Featured Research

from universities, journals, and other organizations

Overweight American children and adolescents becoming fatter

Date:
August 19, 2010
Source:
Johns Hopkins University Bloomberg School of Public Health
Summary:
Overweight American children and adolescents have become fatter over the last decade, according to a new study that found adiposity shifts across sociodemographic groups over time and found US children and adolescents had significantly increased adiposity measures such as body mass index, waist circumference and triceps skinfold thickness. The increases in adiposity were more pronounced in some sex-ethnic groups such as black girls.

Overweight American children and adolescents have become fatter over the last decade, according to researchers at the Johns Hopkins Bloomberg School of Public Health and National Institute on Aging (NIA). They examined adiposity shifts across socio-demographic groups over time and found U.S. children and adolescents had significantly increased adiposity measures such as body mass index (BMI), waist circumference (WC) and triceps skinfold thickness (TST).

The increases in adiposity were more pronounced in some sex-ethnic groups such as black girls. In addition, these groups gained more abdominal fat over time, which was indicated by waist size and posed greater health risks than elevated BMI. Their results are featured in the August 2010 issue of the International Journal of Pediatric Obesity.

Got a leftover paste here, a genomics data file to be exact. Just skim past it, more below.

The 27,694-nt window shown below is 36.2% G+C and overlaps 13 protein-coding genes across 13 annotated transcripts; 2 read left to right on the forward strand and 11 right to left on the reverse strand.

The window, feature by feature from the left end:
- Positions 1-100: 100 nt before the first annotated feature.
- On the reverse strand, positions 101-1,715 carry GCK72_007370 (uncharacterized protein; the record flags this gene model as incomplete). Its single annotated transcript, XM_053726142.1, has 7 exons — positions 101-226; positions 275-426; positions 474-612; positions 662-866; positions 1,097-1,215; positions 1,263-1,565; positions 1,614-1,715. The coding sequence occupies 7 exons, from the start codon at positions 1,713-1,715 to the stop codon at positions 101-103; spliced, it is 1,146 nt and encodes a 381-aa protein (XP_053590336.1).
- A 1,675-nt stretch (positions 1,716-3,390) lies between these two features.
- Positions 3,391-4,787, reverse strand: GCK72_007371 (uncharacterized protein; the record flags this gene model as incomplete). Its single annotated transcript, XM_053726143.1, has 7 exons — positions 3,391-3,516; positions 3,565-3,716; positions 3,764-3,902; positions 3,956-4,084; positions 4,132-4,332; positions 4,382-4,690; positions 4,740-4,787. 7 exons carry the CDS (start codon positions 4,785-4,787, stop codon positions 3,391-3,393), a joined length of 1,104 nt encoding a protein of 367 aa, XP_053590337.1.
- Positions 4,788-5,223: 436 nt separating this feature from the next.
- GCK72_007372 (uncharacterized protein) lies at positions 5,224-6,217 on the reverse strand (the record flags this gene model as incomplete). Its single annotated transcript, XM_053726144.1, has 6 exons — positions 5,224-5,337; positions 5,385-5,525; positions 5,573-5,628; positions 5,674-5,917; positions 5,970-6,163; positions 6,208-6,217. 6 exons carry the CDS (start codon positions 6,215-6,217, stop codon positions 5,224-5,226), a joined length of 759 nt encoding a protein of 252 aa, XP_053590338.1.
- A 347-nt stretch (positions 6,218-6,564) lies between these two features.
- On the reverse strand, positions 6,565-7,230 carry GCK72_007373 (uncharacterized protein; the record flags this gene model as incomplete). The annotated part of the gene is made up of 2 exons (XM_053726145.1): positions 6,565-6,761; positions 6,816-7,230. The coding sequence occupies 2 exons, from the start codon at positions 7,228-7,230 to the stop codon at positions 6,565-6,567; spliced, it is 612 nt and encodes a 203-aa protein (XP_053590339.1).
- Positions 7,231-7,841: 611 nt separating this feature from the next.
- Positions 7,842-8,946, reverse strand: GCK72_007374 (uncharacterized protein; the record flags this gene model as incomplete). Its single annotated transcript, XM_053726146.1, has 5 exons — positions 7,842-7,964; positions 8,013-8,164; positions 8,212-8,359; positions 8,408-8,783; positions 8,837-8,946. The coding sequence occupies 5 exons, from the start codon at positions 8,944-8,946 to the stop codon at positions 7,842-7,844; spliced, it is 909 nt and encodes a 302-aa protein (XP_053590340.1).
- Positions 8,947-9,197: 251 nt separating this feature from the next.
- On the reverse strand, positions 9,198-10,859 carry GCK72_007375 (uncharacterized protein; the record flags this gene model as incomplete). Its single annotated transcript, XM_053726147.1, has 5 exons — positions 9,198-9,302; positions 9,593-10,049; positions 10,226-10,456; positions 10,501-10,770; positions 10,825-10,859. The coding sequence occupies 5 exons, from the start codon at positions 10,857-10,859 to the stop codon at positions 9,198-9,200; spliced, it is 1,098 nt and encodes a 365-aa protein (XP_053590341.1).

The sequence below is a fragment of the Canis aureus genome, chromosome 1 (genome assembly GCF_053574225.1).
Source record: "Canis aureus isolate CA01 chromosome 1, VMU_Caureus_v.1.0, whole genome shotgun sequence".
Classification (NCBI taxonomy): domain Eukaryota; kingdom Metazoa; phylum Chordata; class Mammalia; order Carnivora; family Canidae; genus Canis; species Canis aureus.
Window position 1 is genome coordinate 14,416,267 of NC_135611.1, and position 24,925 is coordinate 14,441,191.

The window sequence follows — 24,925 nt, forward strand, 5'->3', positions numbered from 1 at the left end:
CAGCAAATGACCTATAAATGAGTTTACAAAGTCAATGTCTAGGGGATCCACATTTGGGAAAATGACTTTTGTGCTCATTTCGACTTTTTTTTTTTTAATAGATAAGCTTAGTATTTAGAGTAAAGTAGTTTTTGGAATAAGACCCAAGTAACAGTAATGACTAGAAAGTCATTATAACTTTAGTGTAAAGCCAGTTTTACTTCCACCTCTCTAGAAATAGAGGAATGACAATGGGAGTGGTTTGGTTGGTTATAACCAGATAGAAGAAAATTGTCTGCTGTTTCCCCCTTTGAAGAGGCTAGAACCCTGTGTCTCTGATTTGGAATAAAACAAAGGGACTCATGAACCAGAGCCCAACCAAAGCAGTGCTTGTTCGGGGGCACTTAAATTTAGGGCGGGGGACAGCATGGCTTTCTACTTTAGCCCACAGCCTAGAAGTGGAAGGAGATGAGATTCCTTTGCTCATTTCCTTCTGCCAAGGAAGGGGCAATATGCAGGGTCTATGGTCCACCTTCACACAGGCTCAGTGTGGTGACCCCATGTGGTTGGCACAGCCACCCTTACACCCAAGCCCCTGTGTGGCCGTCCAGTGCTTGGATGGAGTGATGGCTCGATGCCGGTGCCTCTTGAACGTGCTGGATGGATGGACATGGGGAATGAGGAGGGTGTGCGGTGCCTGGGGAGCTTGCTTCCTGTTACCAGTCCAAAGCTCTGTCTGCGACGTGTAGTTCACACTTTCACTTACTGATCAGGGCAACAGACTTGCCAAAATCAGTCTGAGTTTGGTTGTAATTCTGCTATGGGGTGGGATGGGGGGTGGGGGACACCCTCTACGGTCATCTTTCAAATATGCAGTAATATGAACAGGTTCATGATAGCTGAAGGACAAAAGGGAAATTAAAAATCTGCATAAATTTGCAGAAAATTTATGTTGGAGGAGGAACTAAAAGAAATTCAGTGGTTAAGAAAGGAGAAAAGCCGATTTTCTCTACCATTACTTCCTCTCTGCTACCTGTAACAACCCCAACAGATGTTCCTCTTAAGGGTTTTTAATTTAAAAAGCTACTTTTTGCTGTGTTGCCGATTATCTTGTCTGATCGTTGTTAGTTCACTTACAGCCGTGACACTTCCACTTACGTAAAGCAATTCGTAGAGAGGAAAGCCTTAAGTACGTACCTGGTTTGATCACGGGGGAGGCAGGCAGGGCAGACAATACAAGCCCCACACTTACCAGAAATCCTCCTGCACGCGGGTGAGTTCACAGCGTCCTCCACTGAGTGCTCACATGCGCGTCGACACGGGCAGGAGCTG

"Our analysis shows that the increase in adiposity among U.S. children and adolescents was unequally distributed across socio-demographic groups and across the spectrum of BMI, waist circumference and triceps skinfold thickness measures," said Youfa Wang, MD, PhD, senior author of the study and an associate professor in the Bloomberg School's Department of International Health. "Heavier children and adolescents gained more adiposity, especially waist size, and these findings were most significant among children ages 6 to 11. Ethnic disparities in mean BMI have also increased substantially when comparing black girls with their white counterparts for all ages combined. Solely examining the changes in the prevalence of overweight and obesity based on fixed BMI cut points could not gain such important insights regarding shifts in the obesity epidemic."

To examine these changes over time, researchers conducted a comprehensive analysis of nationally representative survey data collected from the National Health and Nutrition Examination Survey (NHANES) since the late 1980s. They examined the changes in American boys and girls ages 2 to 19, as well as by ethnic groups at the population level.

"Our research suggests that U.S. young people may be at greater obesity-related risks than what was revealed by increases in BMI, as waist circumference is a better predictor of future health risks, such as for type 2 diabetes and heart disease in adults," said May A. Beydoun, PhD, staff scientist, National Institute on Aging, HIH/IRP, and a former postdoctoral fellow in the Bloomberg School's Department of International Health. "More vigorous efforts should be made to understand the underlying causes. Moving forward, this could help guide future population-based interventions including those focusing on the total population and those targeting vulnerable or genetically susceptible groups."

This research was supported by the National Institute of Diabetes and Digestive and Kidney Diseases (NIDDK) and the National Institute on Aging (NIA).


Story Source:

The above story is based on materials provided by Johns Hopkins University Bloomberg School of Public Health. Note: Materials may be edited for content and length.